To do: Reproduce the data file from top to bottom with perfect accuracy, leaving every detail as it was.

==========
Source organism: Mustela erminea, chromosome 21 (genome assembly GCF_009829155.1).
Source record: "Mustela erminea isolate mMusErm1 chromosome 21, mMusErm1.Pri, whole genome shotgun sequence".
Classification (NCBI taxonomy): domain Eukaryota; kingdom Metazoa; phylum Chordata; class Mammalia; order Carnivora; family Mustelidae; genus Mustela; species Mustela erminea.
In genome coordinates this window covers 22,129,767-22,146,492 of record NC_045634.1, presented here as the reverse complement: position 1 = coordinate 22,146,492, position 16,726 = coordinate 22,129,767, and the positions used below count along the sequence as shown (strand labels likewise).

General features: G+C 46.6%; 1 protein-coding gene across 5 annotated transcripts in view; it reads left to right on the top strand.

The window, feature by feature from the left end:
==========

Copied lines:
Source organism: Mustela erminea, chromosome 21 (genome assembly GCF_009829155.1).
Source record: "Mustela erminea isolate mMusErm1 chromosome 21, mMusErm1.Pri, whole genome shotgun sequence".
Classification (NCBI taxonomy): domain Eukaryota; kingdom Metazoa; phylum Chordata; class Mammalia; order Carnivora; family Mustelidae; genus Mustela; species Mustela erminea.
In genome coordinates this window covers 22,129,767-22,146,492 of record NC_045634.1, presented here as the reverse complement: position 1 = coordinate 22,146,492, position 16,726 = coordinate 22,129,767, and the positions used below count along the sequence as shown (strand labels likewise).

General features: G+C 46.6%; 1 protein-coding gene across 5 annotated transcripts in view; it reads left to right on the top strand.

The window, feature by feature from the left end: